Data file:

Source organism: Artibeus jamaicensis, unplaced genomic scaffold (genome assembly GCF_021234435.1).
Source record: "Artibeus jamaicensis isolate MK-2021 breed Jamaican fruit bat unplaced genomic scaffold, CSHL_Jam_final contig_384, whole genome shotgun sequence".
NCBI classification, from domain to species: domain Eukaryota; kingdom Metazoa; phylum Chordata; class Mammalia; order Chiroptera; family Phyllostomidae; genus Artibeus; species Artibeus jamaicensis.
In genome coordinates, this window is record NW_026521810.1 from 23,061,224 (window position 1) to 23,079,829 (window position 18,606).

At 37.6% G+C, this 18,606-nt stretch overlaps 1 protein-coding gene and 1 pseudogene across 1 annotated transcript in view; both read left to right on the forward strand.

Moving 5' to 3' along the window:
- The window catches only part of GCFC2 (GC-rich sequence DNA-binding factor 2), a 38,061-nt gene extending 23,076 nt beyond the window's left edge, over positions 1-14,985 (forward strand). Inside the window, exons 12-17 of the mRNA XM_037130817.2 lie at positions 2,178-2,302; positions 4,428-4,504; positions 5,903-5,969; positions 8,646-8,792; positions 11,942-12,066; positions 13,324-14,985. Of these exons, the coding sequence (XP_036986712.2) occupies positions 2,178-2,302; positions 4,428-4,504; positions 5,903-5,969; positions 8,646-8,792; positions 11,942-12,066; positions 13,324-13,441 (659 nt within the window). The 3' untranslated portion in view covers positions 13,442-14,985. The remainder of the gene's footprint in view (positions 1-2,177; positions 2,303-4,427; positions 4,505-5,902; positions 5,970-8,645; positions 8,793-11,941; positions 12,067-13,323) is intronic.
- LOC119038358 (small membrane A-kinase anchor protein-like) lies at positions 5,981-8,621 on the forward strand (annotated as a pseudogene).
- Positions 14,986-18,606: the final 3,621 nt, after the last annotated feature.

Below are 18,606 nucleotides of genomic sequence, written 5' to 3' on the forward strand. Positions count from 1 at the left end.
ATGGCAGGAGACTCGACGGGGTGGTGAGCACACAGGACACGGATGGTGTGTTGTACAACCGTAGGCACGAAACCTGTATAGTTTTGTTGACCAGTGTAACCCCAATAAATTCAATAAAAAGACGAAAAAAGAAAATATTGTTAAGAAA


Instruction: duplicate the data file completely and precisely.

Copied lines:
Source organism: Artibeus jamaicensis, unplaced genomic scaffold (genome assembly GCF_021234435.1).
Source record: "Artibeus jamaicensis isolate MK-2021 breed Jamaican fruit bat unplaced genomic scaffold, CSHL_Jam_final contig_384, whole genome shotgun sequence".
NCBI classification, from domain to species: domain Eukaryota; kingdom Metazoa; phylum Chordata; class Mammalia; order Chiroptera; family Phyllostomidae; genus Artibeus; species Artibeus jamaicensis.
In genome coordinates, this window is record NW_026521810.1 from 23,061,224 (window position 1) to 23,079,829 (window position 18,606).

At 37.6% G+C, this 18,606-nt stretch overlaps 1 protein-coding gene and 1 pseudogene across 1 annotated transcript in view; both read left to right on the forward strand.

Moving 5' to 3' along the window:
- The window catches only part of GCFC2 (GC-rich sequence DNA-binding factor 2), a 38,061-nt gene extending 23,076 nt beyond the window's left edge, over positions 1-14,985 (forward strand). Inside the window, exons 12-17 of the mRNA XM_037130817.2 lie at positions 2,178-2,302; positions 4,428-4,504; positions 5,903-5,969; positions 8,646-8,792; positions 11,942-12,066; positions 13,324-14,985. Of these exons, the coding sequence (XP_036986712.2) occupies positions 2,178-2,302; positions 4,428-4,504; positions 5,903-5,969; positions 8,646-8,792; positions 11,942-12,066; positions 13,324-13,441 (659 nt within the window). The 3' untranslated portion in view covers positions 13,442-14,985. The remainder of the gene's footprint in view (positions 1-2,177; positions 2,303-4,427; positions 4,505-5,902; positions 5,970-8,645; positions 8,793-11,941; positions 12,067-13,323) is intronic.
- LOC119038358 (small membrane A-kinase anchor protein-like) lies at positions 5,981-8,621 on the forward strand (annotated as a pseudogene).
- Positions 14,986-18,606: the final 3,621 nt, after the last annotated feature.

Below are 18,606 nucleotides of genomic sequence, written 5' to 3' on the forward strand. Positions count from 1 at the left end.
ATGGCAGGAGACTCGACGGGGTGGTGAGCACACAGGACACGGATGGTGTGTTGTACAACCGTAGGCACGAAACCTGTATAGTTTTGTTGACCAGTGTAACCCCAATAAATTCAATAAAAAGACGAAAAAAGAAAATATTGTTAAGAAA